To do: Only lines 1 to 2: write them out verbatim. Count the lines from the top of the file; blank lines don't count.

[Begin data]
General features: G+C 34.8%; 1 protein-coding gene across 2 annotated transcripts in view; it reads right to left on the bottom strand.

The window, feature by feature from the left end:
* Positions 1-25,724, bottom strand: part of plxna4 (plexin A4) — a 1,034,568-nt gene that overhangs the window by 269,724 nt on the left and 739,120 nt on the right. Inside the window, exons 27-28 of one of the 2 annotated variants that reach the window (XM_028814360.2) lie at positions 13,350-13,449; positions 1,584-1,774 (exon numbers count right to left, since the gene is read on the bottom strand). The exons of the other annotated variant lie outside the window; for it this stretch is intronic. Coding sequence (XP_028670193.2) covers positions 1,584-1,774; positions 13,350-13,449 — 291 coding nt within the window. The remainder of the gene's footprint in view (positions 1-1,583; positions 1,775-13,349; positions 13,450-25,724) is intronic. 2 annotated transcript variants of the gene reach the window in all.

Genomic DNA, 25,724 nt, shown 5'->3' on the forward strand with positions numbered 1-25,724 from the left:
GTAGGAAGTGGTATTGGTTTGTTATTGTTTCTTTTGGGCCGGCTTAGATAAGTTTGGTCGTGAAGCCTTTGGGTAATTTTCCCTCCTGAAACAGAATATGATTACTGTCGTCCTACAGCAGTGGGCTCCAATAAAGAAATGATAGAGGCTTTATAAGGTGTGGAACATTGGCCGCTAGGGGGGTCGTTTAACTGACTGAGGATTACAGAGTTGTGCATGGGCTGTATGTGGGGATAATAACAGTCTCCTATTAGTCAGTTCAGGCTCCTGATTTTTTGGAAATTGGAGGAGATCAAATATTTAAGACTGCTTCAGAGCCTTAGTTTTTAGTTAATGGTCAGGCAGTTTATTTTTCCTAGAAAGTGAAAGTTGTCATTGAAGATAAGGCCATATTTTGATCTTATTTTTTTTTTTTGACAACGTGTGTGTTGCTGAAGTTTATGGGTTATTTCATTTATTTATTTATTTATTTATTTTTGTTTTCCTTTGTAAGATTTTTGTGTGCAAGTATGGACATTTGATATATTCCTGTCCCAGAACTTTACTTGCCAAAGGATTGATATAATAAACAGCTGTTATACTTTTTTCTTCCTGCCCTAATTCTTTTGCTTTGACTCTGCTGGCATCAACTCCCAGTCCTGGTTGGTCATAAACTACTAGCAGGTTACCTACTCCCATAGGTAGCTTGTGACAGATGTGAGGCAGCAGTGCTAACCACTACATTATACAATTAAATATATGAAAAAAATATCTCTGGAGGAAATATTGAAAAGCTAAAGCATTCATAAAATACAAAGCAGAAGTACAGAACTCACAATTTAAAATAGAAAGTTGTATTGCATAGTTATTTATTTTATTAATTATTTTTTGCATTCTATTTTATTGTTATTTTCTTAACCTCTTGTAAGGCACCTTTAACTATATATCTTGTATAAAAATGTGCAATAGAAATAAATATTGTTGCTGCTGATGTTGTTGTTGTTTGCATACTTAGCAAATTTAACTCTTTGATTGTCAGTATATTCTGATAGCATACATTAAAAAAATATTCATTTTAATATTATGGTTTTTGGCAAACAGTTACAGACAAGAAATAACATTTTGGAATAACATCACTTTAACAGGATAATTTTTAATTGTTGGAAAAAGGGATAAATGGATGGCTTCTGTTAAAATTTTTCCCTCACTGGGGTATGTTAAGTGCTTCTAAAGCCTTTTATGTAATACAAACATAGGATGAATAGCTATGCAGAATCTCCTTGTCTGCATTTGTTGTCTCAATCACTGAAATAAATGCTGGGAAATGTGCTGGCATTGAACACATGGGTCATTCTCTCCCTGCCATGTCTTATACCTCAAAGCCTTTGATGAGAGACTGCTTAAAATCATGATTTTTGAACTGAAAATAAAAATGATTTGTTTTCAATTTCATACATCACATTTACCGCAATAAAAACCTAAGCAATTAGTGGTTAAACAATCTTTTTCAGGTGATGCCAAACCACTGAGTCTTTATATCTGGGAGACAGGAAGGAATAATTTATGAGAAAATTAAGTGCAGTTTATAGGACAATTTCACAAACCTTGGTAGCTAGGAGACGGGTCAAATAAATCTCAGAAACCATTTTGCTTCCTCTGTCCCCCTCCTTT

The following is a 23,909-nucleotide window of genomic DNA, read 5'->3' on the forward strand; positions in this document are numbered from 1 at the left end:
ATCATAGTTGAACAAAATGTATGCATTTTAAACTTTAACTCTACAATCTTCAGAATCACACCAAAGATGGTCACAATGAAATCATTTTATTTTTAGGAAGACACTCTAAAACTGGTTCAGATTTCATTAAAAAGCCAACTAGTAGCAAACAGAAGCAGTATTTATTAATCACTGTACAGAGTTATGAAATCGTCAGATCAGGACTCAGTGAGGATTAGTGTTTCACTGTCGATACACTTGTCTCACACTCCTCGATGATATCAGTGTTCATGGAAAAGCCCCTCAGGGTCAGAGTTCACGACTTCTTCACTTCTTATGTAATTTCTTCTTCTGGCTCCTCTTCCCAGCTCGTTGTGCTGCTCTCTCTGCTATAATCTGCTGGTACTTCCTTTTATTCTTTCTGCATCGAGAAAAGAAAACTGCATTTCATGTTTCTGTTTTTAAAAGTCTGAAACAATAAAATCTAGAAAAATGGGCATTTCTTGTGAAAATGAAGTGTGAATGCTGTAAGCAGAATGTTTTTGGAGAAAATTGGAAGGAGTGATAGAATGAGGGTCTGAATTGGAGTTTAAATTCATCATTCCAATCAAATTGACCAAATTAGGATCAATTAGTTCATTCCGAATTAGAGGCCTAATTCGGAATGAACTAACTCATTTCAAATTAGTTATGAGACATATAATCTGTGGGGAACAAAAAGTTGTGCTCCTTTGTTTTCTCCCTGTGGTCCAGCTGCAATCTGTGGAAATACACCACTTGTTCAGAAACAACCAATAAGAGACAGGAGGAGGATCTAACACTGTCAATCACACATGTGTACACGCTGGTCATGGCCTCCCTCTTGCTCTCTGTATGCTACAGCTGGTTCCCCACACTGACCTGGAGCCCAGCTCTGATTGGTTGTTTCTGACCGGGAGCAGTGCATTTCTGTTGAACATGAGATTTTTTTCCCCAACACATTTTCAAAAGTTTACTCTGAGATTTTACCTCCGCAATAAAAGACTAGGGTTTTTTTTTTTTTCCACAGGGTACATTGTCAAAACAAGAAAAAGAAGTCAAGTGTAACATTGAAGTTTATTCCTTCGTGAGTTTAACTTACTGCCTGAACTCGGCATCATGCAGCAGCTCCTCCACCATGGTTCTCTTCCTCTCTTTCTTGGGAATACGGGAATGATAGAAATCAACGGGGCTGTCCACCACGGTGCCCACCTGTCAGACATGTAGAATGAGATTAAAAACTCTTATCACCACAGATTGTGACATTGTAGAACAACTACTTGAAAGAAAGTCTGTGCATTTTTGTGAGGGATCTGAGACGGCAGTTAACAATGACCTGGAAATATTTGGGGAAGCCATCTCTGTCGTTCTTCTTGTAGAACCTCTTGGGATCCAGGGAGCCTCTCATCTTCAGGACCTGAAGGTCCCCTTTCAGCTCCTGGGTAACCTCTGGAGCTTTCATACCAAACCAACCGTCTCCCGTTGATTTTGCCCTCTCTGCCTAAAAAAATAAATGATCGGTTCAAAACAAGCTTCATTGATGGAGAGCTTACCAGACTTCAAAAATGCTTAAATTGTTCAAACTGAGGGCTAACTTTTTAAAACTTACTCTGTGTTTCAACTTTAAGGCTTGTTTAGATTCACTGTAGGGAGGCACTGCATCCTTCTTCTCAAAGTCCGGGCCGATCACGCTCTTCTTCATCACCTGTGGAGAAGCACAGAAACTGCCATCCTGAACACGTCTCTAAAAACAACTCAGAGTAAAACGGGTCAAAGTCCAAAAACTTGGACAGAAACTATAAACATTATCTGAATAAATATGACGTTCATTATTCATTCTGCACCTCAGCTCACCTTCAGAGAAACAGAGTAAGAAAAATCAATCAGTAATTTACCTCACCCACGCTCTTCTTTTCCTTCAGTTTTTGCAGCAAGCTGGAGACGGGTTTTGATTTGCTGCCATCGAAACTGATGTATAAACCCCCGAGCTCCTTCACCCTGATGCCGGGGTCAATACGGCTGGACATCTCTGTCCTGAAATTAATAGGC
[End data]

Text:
General features: G+C 34.8%; 1 protein-coding gene across 2 annotated transcripts in view; it reads right to left on the bottom strand.

The window, feature by feature from the left end: